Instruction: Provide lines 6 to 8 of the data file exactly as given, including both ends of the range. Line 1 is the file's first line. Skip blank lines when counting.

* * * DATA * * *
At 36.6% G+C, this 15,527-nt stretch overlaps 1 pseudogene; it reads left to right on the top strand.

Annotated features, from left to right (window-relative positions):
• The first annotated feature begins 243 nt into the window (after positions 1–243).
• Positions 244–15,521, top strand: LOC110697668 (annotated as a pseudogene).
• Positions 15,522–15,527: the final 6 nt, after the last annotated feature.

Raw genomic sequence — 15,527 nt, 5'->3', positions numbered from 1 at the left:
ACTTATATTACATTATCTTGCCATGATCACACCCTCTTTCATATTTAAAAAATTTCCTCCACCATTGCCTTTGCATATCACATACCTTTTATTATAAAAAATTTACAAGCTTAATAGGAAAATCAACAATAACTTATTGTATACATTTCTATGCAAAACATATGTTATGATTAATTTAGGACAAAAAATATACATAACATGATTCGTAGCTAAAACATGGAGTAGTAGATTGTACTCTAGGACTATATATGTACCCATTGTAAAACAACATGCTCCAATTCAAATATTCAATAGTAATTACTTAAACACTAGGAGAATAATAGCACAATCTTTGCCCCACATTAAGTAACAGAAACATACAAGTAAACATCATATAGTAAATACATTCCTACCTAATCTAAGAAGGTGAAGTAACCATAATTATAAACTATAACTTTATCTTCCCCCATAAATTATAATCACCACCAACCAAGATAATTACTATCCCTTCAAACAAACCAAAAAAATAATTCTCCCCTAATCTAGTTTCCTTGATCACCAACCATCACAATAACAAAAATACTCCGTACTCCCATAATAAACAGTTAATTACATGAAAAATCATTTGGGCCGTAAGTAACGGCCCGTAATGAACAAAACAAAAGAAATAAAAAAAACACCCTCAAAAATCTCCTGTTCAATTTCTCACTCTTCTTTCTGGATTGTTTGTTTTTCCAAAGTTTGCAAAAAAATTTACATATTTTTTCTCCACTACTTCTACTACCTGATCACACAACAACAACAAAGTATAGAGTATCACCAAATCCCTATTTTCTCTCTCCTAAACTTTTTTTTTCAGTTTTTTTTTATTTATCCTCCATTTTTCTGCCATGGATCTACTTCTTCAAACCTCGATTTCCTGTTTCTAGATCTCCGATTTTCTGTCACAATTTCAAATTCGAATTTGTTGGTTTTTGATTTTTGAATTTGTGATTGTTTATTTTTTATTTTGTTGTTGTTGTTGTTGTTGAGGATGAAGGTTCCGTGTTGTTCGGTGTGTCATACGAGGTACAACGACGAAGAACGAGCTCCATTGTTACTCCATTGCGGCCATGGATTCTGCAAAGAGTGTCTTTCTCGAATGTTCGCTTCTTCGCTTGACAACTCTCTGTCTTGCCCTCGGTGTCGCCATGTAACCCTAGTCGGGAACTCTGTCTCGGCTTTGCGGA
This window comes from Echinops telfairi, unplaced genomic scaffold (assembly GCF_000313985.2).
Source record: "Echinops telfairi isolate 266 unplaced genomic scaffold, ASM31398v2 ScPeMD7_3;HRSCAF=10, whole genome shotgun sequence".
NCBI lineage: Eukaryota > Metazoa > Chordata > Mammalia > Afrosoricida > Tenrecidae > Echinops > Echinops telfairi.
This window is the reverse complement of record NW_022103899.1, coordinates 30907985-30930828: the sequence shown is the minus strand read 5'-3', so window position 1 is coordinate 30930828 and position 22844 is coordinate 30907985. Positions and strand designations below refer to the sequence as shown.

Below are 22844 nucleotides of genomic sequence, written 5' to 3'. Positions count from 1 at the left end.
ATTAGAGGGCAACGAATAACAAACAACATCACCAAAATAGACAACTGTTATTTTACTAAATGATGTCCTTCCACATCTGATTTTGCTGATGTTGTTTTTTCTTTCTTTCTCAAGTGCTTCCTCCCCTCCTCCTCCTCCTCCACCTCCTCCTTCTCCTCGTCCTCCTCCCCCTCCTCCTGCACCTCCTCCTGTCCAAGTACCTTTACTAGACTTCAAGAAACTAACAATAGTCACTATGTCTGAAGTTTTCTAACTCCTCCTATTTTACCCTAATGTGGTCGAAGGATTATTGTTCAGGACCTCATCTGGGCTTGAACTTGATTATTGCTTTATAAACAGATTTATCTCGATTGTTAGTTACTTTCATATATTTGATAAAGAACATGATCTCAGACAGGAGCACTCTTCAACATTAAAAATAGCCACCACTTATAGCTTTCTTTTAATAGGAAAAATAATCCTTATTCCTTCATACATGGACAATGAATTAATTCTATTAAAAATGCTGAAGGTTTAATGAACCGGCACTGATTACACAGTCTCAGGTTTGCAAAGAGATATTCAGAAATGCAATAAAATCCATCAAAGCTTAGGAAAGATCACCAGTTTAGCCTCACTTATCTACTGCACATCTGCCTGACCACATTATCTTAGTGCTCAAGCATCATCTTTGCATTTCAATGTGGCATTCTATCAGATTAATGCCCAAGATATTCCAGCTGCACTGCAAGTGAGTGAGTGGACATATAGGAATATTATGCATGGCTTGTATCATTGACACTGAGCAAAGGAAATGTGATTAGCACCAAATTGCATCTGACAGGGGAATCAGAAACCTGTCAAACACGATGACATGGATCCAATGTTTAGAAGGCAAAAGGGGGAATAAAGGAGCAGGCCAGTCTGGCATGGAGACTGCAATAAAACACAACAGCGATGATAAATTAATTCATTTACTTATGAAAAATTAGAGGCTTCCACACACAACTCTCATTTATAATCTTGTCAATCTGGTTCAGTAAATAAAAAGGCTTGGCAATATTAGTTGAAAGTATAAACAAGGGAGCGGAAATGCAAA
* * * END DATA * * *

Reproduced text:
Raw genomic sequence — 15,527 nt, 5'->3', positions numbered from 1 at the left:
ACTTATATTACATTATCTTGCCATGATCACACCCTCTTTCATATTTAAAAAATTTCCTCCACCATTGCCTTTGCATATCACATACCTTTTATTATAAAAAATTTACAAGCTTAATAGGAAAATCAACAATAACTTATTGTATACATTTCTATGCAAAACATATGTTATGATTAATTTAGGACAAAAAATATACATAACATGATTCGTAGCTAAAACATGGAGTAGTAGATTGTACTCTAGGACTATATATGTACCCATTGTAAAACAACATGCTCCAATTCAAATATTCAATAGTAATTACTTAAACACTAGGAGAATAATAGCACAATCTTTGCCCCACATTAAGTAACAGAAACATACAAGTAAACATCATATAGTAAATACATTCCTACCTAATCTAAGAAGGTGAAGTAACCATAATTATAAACTATAACTTTATCTTCCCCCATAAATTATAATCACCACCAACCAAGATAATTACTATCCCTTCAAACAAACCAAAAAAATAATTCTCCCCTAATCTAGTTTCCTTGATCACCAACCATCACAATAACAAAAATACTCCGTACTCCCATAATAAACAGTTAATTACATGAAAAATCATTTGGGCCGTAAGTAACGGCCCGTAATGAACAAAACAAAAGAAATAAAAAAAACACCCTCAAAAATCTCCTGTTCAATTTCTCACTCTTCTTTCTGGATTGTTTGTTTTTCCAAAGTTTGCAAAAAAATTTACATATTTTTTCTCCACTACTTCTACTACCTGATCACACAACAACAACAAAGTATAGAGTATCACCAAATCCCTATTTTCTCTCTCCTAAACTTTTTTTTTCAGTTTTTTTTTATTTATCCTCCATTTTTCTGCCATGGATCTACTTCTTCAAACCTCGATTTCCTGTTTCTAGATCTCCGATTTTCTGTCACAATTTCAAATTCGAATTTGTTGGTTTTTGATTTTTGAATTTGTGATTGTTTATTTTTTATTTTGTTGTTGTTGTTGTTGTTGAGGATGAAGGTTCCGTGTTGTTCGGTGTGTCATACGAGGTACAACGACGAAGAACGAGCTCCATTGTTACTCCATTGCGGCCATGGATTCTGCAAAGAGTGTCTTTCTCGAATGTTCGCTTCTTCGCTTGACAACTCTCTGTCTTGCCCTCGGTGTCGCCATGTAACCCTAGTCGGGAACTCTGTCTCGGCTTTGCGGA
This window comes from Echinops telfairi, unplaced genomic scaffold (assembly GCF_000313985.2).